RELATED: Dodge SRT Demon Ute Puts The Holden Maloo To Shame

Demon Crate Package Not Required

Dodge Demon Daily Driver 6
via Michael Van Runkle / HotCars

The big coupe's interior also varies little from a base Challenger, other than the bar and harnesses that Radford installed for safety purposes (they retained a normal three-point seatbelt, happily). For anyone hoping to haul the kids around, just keeping the interior stock seems like a much better idea, since the backseats actually look fairly roomy for a two-door.

RELATED: Here's How Much A 2018 Dodge Challenger SRT Demon Is Worth Today

Drag Racing Controls

Dodge Demon Daily Driver 7
via Michael Van Runkle / HotCars

Radford put stickers on the steering wheel to help students remember how the Line Lock and Trans Brake features work while drag racing. On a car without those call-outs, the Challenger's interior sports a moderately sized touchscreen common on plenty of Fiat-Chrysler cars and typical ergonomics allowing for good visibility, easy use of switchgear, and even the paddle shifters on the steering wheel.

RELATED: Dodge Demon Drag Races Heavily Modified Pickup: It's More Competitive Than You Think

Plenty Of Room For Groceries And Gear

Dodge Demon Daily Driver 5
via Michael Van Runkle / HotCars

Opening up the trunk reveals a cavernous storage area, perfect for golf clubs or groceries, luggage, and more. Forget putting anything in the frunk of your Porsche 911 or cramming gear into the trunk of a Miata, this American muscle car doesn't skimp on space.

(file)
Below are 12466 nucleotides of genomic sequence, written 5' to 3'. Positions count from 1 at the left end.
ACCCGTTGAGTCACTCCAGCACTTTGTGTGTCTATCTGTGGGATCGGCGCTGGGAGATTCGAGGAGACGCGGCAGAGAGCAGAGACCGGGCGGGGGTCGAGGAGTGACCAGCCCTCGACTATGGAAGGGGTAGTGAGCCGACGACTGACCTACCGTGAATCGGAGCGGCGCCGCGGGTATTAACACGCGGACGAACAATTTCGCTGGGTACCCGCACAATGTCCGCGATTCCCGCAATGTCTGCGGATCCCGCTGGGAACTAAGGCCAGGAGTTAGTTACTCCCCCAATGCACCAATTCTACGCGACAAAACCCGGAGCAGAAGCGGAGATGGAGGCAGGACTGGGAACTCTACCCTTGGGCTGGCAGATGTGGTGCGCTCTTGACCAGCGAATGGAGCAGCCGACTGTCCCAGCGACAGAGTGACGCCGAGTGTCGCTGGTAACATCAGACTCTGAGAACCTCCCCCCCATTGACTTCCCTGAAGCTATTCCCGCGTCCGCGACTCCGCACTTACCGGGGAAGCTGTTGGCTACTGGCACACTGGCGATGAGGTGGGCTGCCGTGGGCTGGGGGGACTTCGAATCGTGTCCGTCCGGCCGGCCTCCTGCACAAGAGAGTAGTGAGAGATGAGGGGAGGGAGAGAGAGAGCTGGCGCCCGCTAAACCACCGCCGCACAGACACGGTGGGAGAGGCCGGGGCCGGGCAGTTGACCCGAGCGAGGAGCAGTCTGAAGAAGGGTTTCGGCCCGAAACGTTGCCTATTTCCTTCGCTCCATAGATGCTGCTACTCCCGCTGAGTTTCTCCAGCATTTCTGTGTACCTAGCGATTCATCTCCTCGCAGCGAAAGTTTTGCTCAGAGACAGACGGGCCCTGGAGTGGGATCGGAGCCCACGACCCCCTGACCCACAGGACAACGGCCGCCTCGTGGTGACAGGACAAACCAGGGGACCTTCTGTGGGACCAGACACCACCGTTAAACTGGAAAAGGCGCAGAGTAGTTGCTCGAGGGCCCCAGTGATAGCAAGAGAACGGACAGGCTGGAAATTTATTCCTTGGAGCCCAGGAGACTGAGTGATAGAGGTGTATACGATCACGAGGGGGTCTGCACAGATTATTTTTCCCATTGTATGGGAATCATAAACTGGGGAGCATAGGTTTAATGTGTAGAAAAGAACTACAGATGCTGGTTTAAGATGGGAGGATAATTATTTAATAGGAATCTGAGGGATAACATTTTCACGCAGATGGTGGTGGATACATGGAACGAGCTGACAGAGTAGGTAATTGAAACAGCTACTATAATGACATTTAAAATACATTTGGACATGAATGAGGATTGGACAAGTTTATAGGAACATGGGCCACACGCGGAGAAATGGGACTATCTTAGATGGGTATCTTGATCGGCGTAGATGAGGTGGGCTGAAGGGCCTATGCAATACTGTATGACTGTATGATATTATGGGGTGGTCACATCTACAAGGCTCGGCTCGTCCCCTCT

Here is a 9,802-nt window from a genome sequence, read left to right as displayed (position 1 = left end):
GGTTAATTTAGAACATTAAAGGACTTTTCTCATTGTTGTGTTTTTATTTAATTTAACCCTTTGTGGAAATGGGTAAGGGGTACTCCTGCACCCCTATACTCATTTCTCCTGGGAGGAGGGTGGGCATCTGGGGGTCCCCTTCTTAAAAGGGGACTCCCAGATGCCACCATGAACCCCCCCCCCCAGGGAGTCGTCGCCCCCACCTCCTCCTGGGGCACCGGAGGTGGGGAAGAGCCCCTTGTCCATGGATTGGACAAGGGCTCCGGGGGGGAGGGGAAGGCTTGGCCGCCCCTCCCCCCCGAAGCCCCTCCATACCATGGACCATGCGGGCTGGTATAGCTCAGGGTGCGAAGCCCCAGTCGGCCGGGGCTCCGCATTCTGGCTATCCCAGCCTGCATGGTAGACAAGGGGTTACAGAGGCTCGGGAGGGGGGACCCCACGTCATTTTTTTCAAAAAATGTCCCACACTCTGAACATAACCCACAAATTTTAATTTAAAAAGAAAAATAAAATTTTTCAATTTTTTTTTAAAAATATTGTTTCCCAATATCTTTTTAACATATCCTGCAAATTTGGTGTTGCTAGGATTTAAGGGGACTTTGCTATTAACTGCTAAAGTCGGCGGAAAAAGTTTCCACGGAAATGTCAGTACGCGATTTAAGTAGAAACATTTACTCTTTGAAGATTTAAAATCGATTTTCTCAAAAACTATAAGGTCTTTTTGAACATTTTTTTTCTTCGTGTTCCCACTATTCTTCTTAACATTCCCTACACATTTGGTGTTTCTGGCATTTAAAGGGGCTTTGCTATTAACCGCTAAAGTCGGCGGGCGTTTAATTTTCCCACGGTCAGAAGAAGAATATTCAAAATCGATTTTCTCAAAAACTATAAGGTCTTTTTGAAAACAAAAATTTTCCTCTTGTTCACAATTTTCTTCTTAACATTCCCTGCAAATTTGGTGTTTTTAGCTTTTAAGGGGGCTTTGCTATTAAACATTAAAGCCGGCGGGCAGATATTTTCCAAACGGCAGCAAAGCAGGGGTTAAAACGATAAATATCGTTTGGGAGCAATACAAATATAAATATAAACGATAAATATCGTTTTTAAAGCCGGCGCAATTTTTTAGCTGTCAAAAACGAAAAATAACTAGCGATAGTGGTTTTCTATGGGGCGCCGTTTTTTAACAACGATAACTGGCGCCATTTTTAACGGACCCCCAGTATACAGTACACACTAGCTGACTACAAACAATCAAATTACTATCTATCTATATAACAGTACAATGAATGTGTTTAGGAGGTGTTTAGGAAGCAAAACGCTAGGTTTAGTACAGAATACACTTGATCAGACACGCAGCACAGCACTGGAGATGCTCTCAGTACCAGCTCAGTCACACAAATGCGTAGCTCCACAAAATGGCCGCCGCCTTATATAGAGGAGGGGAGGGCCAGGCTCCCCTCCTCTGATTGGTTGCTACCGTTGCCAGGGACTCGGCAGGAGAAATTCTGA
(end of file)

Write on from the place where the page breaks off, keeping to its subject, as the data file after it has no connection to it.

RELATED: Dodge Challenger SRT Demon Vs SRT Hellcat: Is More Horsepower Truly Better?

Driving On Street Tires

Dodge Demon Daily Driver 2
via Michael Van Runkle / HotCars

Other than the comfort and size factor, though, how does the Demon drive on the streets and freeways around Phoenix? Well, the soft suspension that Dodge purposefully installed to help transfer weight to the rear wheel during hard launches also means that small bumps and uneven roads feel pretty smooth. Those Nittos, even if capable of nine-second quarter-mile times, provide plenty of grip during normal driving on regular roads—how they might perform in the rain remains something of a dubious proposition.

The brakes actually came across as a surprise, since I had not particularly explored their bite during the drag racing class, and light steering feel helps to reduce the sensation of a pendulous 6.2-liter V8 under the hood.

A mechanic in Radford's shop, where the school replaces consumables like oil, brake pads, and tires, explained that the Demon features less sound deadening and insulation, in the hopes of shaving a few pounds. But that effort to trim quarter-mile times results in a bit more wind and road noise during normal driving, perhaps the main consideration for anyone who loves a fully plush ride.

The exhaust note from the Hellcat only gets loud with a solid mash of the throttle pedal, though, thanks largely to the tall gear ratios of the ZF eight-speed transmission. Plus, the low and grumbly exhaust can help to cover up some of the outside noise.

Probably the only other major concern for daily driving a Dodge Demon, especially these days, will arrive at the fuel pump, where a city rating of 13 MPG sounds pretty rough. But if you're buying a Demon, which will cost well over six figures for a daily driver capable of walking away from almost anyone, you just have to accept that gas will cost a bit more, too.

Sources: radfordracingschool.com, youtube.com, nittotire.com, and autoevolution.com.